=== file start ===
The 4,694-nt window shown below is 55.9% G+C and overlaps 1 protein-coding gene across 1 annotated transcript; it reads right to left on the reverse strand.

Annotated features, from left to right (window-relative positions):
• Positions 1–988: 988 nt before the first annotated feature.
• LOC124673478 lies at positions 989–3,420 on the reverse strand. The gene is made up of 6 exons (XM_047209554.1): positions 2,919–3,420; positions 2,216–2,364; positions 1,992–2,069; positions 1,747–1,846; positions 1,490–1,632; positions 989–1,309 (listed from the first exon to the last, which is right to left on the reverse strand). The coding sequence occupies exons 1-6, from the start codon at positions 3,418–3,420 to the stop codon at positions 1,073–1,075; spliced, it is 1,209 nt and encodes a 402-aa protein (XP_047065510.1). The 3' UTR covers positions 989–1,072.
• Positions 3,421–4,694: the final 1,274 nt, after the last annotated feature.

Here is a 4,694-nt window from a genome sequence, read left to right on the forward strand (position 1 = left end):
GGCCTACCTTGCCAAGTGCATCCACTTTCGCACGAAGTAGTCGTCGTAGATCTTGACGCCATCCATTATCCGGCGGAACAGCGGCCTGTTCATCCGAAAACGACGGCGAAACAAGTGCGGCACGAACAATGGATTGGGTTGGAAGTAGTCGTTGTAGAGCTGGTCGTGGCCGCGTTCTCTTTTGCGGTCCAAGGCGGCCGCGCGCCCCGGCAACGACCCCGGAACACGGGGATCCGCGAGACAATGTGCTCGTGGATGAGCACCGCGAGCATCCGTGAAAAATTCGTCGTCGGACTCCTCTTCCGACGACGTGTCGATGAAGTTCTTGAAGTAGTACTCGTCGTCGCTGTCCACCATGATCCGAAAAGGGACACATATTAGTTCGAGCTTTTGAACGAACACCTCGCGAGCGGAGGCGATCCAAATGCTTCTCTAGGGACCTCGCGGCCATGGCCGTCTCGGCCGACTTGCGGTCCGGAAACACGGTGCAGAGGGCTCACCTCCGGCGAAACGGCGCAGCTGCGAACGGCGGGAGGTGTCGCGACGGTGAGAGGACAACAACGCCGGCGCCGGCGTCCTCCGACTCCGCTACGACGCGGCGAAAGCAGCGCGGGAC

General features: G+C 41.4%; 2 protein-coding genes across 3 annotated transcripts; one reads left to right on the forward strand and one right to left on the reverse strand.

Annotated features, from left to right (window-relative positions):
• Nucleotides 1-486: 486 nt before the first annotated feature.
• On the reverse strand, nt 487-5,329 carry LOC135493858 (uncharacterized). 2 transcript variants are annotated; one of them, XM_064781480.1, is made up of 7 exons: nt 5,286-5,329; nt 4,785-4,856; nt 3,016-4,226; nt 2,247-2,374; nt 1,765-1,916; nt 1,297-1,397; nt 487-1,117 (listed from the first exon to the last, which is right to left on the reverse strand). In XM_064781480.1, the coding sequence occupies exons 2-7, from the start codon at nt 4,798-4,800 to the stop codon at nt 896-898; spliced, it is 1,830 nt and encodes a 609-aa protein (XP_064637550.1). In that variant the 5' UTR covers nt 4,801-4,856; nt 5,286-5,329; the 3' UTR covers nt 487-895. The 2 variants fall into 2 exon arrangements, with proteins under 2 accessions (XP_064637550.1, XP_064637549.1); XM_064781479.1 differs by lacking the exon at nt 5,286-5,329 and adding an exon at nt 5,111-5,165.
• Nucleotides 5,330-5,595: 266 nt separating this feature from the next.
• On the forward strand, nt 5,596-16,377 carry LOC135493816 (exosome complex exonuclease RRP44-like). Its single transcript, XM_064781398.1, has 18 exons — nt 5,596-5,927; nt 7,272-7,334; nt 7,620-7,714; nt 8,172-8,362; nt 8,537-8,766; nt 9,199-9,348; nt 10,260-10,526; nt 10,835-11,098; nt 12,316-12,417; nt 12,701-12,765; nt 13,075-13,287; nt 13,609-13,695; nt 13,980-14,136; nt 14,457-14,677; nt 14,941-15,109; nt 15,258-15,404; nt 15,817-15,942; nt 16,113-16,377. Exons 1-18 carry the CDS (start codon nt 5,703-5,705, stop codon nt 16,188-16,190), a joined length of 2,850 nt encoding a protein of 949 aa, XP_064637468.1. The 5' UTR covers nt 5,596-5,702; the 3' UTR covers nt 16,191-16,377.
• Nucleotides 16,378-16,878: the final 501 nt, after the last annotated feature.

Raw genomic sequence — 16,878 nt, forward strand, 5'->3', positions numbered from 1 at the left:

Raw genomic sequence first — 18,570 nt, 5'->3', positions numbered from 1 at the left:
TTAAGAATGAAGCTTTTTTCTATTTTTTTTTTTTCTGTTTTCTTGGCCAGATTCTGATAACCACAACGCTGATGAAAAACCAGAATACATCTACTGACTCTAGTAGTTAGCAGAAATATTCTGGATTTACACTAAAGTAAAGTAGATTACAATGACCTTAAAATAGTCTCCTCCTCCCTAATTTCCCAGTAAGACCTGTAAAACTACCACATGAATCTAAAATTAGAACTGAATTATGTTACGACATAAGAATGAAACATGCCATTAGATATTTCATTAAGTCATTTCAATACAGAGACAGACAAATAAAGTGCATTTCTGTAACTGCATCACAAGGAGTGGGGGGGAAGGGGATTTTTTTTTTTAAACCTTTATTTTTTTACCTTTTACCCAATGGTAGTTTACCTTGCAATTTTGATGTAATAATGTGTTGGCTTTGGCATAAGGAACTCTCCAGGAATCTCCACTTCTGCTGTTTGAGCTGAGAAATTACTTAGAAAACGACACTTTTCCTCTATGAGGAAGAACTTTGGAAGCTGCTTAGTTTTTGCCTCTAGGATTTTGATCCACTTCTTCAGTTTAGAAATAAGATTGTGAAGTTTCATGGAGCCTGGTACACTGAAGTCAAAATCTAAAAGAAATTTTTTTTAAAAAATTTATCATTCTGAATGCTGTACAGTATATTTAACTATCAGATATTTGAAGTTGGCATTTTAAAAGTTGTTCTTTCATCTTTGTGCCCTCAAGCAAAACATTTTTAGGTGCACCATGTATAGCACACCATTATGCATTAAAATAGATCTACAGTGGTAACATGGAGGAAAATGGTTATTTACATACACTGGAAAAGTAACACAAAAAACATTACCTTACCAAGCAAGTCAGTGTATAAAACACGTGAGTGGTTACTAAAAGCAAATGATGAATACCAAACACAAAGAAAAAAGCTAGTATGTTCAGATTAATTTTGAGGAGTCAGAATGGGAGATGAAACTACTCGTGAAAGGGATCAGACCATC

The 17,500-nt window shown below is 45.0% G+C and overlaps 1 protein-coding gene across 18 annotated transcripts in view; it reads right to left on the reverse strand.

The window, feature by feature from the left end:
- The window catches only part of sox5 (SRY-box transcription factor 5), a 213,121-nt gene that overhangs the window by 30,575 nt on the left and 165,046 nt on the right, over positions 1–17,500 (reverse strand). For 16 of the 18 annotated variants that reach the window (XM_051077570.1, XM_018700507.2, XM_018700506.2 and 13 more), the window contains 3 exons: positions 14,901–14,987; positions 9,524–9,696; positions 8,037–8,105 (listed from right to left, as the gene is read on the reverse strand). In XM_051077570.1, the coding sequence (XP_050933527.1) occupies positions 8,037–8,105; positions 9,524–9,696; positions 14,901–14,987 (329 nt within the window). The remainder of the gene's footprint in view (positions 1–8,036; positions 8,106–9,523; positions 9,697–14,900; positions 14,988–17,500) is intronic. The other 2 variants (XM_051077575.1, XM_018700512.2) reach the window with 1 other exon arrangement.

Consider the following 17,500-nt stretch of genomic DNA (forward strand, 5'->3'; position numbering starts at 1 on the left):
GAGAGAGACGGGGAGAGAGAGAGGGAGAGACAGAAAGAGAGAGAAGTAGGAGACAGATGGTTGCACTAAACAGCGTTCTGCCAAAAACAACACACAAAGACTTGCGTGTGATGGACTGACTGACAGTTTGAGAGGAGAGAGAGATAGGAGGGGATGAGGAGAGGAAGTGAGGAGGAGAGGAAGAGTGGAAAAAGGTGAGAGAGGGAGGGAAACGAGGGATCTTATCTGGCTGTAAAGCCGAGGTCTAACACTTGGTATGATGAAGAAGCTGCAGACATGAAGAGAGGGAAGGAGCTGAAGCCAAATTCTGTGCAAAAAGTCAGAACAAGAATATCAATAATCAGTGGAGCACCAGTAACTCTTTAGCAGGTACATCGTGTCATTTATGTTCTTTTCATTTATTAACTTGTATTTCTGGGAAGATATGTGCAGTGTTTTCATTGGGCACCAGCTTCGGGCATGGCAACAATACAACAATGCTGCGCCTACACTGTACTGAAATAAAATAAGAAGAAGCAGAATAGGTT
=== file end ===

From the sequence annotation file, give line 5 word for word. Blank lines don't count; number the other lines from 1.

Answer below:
• Positions 3,421–4,694: the final 1,274 nt, after the last annotated feature.